With charity shops now able to open up after months of uncertainty, we wanted to remind you why you should switch to second-hand shopping.

In the UK, £140 million worth of clothing is put in landfill each year. What you may not know is that the majority of returned online orders that didn’t quite fit or had a missing stitch are also sent exactly the same way. The fast fashion industry directly impacts our planet. Monumentally, the carbon footprint of textile production, at a staggering 1.2 billion tonnes of CO2, is even larger than that produced by airplanes on international flights and shipping combined.

Charity shops directly combat this and provide a savvy, stylish and sustainable solution. Recycling is not just for our rubbish – but our clothing and household items too. In 2019, 339,000 tonnes of textiles alone were kept out of landfill as a result of charity retail, not to mention the thousands of pounds saved in landfill tax able to be redirected towards more deserving causes. In the current climate of environmental crisis, we need all the help we can get.

The good news is – you can play your part.

Not only can you revamp your wardrobe with some vintage pieces, you can minimise your own carbon footprint whilst donating to charity – and all on a budget. With many items in our shops sold for 99p, the average customer transaction value in a charity shop is just £4.05 – a steal when you might walk out of your favourite high street shop with the exact same item having spent at least 10 times more. Moreover, you can have a clean conscience knowing that your item hasn’t been mass produced in a factory at the expense of an underpaid worker but rather, has an entire unique history behind it.

Since the 1990s, the number of charity shops in the UK has soared to an astonishing 11,000; and their role in society is now more important than ever. In previous years charity shops have raised more than £295m for a range of causes in the UK. However, like lots of shops on the high street charity shops have taken a huge hit due to the pandemic and so need second hand shoppers now more than ever.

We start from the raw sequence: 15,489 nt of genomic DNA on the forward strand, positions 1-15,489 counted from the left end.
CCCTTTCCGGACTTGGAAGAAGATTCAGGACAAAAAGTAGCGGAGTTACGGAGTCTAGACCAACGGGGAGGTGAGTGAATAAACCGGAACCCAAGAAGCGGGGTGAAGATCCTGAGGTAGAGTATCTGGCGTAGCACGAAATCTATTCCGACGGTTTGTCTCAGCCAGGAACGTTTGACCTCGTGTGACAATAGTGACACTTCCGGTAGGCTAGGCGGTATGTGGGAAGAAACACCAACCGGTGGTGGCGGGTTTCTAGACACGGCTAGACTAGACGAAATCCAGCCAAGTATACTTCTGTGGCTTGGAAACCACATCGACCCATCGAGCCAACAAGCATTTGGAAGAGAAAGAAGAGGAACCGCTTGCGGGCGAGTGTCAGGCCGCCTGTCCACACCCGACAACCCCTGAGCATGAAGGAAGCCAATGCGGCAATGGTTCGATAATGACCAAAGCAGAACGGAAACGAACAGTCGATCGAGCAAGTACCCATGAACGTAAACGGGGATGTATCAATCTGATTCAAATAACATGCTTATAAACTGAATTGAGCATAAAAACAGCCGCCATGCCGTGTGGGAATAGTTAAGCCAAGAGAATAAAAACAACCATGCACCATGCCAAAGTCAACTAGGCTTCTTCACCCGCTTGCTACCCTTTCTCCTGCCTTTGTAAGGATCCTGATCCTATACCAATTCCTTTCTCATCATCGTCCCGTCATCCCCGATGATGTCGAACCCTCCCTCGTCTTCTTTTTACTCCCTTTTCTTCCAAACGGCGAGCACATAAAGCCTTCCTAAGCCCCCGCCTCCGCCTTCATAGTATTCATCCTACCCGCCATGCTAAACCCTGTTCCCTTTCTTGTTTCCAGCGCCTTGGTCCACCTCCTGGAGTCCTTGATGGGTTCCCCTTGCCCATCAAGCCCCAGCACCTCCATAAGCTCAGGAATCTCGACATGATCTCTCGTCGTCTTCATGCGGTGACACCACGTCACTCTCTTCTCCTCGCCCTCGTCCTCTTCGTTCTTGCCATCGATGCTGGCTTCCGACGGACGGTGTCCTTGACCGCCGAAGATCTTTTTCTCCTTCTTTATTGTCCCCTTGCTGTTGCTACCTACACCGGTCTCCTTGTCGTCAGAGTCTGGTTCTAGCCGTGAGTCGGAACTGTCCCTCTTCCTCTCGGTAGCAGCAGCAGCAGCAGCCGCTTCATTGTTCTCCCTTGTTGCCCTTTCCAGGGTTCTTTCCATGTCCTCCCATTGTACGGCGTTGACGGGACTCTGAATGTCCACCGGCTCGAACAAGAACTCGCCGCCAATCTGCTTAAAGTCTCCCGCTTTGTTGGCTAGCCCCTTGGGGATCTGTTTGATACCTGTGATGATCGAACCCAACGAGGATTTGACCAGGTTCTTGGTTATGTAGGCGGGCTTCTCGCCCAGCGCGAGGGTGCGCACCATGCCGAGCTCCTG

Tracey Allwright, a district manager at Claire House, explains the enormous part these shops play for both younger and older demographics.
‘Not only do charity shops offer valuable recycle opportunities, they allow people to be a part of the community. Our shops are a really big place for older volunteers. Sometimes the charity shop is some people’s only connection with the outside world. Having a connection with the staff and engaging with what’s going on is so important for their own wellbeing’.

The benefits are as important to older volunteers as the younger ones. Charity shops provide employment opportunities to the unemployed, giving them invaluable retail experience whilst also allowing them to give back to society. Gone is the stigma of the old shop filled with unfashionable cast-offs reserved for the older generation only; these shops are now slick and trendy, teeming with the likes of teenagers and university students aplenty. Now, even mainstream high street shops like Topshop have seen the value in vintage clothing, introducing clothing lines like Blue Rinse in stores – all items that can be bought for a fraction of the price in a charity shop.

‘Whatever happens on mainstream retail, happens first in charity retail. The bonus is we can actually make a difference with the money we raise through our shops.‘ – Tracey Allwright

Not only is it trendy for clothing, but many charity shops stock furnishings, crockery, electrical appliances, CDs and records too; an item in particular making their way back into popularity. Here at Claire House, we also encourage anyone and everyone of all ages to donate. In a time where many of us are in lockdown at home, we hope this inspires you to put this abundance of time to good use – consider a wardrobe cleanout and become more intentional in your shopping and recycling choices.

And, if you have a bit of extra time on your hands, consider volunteering too! Claire House are always looking for enthusiastic, friendly volunteers to help out in our shops. By playing your part, you can inspire positive change for the environment and make a difference in your own local community! Contact volunteering@clairehouse.org.uk or visit Volunteering At Claire House | Claire House Children’s Hospice for more information.

Jamie-Lee Nicholson – Claire House Volunteer Research Assistant